Thursday, February 7, 2008

Doubling Back

I emerged from Netheruary break on Monday still in a bit of a haze from the weekend. Did you see that the Giants won the Superbowl? Enjoyed every minute of it.

But this is an entry about the diss. I expected that I would bound back into my daily paces on Monday, resume the 9-noon sessions, aiming for roughly two pages each day so as to have a draft of Chapter Four by the end of February. But I fell into a slump. I couldn't see the chapter. I knew vaguely what I wanted to do. I had an outliney plan, a few notes, a bottle of Vitamin Water. I had the graphs I painstakingly built day by day throughout January. And I remain fond of the graphs. I think they're quite good for getting at what I take to be the aim of the chapter. But! I couldn't grasp the chapter; couldn't sense it, couldn't begin it in a smart-enough place. And, therefore, piling them up 2 p. by 2 p. by 2 p., I typed nearly seven pages of rubbish between Monday and Wednesday. I would excerpt some of it to win my point; then again, I would never subject you to such inhospitable treatment.

Is this self-deprecation? Nah. It's an acknowledgement that even at half-way into the project, it has its challenges. Writing a dissertation is not like climbing a hill for sledding; the burden felt in the first half does not mean the second half will be a wild and reckless get-out-of-my-way joy ride with hot cocoa waiting when I've had enough. Instead, because I am so far removed from much of the work I did in the first two chapters, I struggle against the need to re-explain, re-set-up, re-establish some of the conceptual bounds I introduced early on. Thank goodness, my director listened to my dilemma yesterday and told me this: "Give it a clean break." And so I have. I began again, setting aside the seven awkward, stilted, unfocused pages I cringed through Mon-Wed. Suddenly, it is much better (although the sun did not beam through the gray clouds; it is still Syracuse in February). I can sense the chapter, and the opening gambit is a million times (er, at least 10,000 times) better than what I tried the first go-round.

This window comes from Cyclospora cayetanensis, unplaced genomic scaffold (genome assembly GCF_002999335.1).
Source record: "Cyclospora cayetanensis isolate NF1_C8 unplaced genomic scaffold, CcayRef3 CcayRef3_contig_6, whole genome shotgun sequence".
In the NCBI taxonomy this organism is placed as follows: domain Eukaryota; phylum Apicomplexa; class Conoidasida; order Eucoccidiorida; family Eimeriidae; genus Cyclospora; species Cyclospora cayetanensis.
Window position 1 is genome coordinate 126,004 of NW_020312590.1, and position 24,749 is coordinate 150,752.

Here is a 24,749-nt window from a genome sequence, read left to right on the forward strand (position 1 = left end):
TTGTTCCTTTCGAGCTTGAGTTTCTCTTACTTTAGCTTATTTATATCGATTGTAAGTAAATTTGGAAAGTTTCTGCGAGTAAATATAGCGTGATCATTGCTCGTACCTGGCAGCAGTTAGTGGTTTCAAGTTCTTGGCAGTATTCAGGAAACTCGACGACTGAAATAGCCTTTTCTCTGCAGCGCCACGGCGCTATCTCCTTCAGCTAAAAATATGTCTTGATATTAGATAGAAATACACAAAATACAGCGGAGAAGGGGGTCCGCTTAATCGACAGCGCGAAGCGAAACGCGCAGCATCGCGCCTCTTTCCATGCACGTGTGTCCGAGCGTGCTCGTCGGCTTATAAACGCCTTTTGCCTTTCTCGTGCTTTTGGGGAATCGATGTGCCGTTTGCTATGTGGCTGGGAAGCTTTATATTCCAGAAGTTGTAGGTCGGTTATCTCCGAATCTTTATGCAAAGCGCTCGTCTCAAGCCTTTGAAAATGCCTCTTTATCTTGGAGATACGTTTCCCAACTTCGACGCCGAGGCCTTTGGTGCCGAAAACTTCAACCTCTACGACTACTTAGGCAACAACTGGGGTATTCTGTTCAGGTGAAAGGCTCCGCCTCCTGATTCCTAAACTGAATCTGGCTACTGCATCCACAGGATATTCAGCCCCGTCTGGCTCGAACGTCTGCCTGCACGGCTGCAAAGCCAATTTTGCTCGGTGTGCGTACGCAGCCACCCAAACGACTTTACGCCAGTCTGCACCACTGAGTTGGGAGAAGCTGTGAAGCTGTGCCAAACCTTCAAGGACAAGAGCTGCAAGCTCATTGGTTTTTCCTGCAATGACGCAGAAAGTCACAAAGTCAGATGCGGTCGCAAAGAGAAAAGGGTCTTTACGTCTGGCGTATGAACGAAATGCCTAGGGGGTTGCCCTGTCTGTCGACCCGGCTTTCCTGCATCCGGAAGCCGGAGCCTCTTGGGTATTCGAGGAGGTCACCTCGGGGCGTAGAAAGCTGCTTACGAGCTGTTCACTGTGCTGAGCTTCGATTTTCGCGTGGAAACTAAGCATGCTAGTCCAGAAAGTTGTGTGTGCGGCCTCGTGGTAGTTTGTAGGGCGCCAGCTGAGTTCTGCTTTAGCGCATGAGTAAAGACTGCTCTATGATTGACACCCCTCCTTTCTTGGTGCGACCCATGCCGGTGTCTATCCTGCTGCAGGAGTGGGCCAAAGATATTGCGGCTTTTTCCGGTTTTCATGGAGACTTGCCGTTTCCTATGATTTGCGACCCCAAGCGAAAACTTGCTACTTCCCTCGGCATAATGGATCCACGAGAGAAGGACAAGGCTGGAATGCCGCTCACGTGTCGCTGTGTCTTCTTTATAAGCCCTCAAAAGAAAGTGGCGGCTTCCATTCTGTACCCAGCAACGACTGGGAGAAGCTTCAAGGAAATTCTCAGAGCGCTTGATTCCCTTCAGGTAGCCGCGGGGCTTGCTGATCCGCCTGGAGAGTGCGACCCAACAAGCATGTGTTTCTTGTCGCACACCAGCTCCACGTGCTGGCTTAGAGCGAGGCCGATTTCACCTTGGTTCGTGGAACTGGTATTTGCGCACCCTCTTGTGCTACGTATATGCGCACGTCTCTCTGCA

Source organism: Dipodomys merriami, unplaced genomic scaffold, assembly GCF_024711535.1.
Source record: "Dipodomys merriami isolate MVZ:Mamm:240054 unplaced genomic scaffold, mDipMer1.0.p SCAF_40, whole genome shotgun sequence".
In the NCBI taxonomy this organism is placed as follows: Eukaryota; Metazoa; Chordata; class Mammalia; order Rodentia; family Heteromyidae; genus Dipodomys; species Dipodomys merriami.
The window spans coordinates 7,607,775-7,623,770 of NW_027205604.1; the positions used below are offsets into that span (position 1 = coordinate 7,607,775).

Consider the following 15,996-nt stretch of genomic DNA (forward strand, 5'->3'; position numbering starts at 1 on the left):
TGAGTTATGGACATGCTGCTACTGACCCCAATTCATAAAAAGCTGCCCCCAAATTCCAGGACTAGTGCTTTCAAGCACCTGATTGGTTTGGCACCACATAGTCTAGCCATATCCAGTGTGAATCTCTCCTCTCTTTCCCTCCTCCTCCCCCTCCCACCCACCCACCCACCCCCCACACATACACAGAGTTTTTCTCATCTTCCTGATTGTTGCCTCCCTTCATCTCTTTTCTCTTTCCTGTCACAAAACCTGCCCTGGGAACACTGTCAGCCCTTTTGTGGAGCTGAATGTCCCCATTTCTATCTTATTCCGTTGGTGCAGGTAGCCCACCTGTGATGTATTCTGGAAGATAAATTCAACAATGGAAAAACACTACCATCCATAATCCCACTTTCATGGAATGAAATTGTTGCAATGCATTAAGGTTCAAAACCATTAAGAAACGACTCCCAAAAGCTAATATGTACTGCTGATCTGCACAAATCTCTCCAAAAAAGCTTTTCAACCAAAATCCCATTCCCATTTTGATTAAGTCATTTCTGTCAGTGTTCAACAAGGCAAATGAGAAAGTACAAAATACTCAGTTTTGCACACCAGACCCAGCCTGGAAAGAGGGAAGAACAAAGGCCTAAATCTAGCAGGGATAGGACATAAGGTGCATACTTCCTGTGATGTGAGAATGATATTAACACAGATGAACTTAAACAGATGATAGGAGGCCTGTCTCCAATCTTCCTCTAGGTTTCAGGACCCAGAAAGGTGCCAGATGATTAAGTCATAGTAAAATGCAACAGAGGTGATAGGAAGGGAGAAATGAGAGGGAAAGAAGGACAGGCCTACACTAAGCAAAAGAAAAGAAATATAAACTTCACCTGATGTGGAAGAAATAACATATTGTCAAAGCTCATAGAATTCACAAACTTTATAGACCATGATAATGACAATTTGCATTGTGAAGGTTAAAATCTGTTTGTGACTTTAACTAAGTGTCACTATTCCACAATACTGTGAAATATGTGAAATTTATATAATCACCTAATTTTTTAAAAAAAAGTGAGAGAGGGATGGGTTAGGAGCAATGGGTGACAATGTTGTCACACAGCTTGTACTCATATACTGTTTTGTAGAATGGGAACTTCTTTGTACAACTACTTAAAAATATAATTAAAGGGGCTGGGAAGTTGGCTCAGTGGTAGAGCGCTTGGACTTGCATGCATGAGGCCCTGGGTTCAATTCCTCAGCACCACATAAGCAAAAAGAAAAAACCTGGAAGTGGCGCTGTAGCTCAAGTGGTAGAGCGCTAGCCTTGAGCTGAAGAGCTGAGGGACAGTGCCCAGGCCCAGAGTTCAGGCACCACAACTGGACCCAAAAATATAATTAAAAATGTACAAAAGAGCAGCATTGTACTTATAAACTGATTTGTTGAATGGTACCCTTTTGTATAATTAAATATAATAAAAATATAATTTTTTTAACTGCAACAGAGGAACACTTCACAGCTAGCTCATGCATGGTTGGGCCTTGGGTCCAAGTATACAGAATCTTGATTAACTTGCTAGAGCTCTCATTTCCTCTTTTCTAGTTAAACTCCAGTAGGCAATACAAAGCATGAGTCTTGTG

What I want to note about this is that I am becoming both more humble and more mature (i.e., flexible) about my writing. I knew something was wrong; I knew a conversation in which I could unload a few of my cryptic thoughts would help. And I didn't feel so strongly about the seven pages that I was the least bit sorry about relegating them to the junk heap. I remember a time when I would have felt so invested in something of that length that I would have clung desperately to it and finessed it until I believed it was salvageable--even if it wasn't. I'm still getting used to the idea of scrapping large passages--even pages--of whatever I've written. I've never found the thought all that appealing. Well-timed, I guess, given that I leafed through Murray's The Craft of Revision after the title turned up on the WPA-L the other day. He begins Chapter One, "Write to Rewrite," with a short epigraph from Beckett: "Fail. Fail again. Fail better." I suppose it's reasonable to say I am failing better today than I was earlier this week.

Bookmark and Share Posted by at February 7, 2008 12:20 PM to Dissertation
Comments

Glad to hear it...

Posted by: El Director at February 7, 2008 4:54 PM

... and yet you must subject us!! I'm living vicariously through your diss torment. Don't draw the curtain this close to the final scene.

Posted by: mike at February 7, 2008 8:21 PM

Don't worry, Mike. I'm not giving up. Nothing like that. Just wallowing in the small uncertainties along the way.

With good fortune I'll have the project more or less in hand by the end of the summer or early fall, just in time to pass my vicarship along to some other enthusiastic Ph.D. student.

Posted by: Derek at February 8, 2008 8:25 PM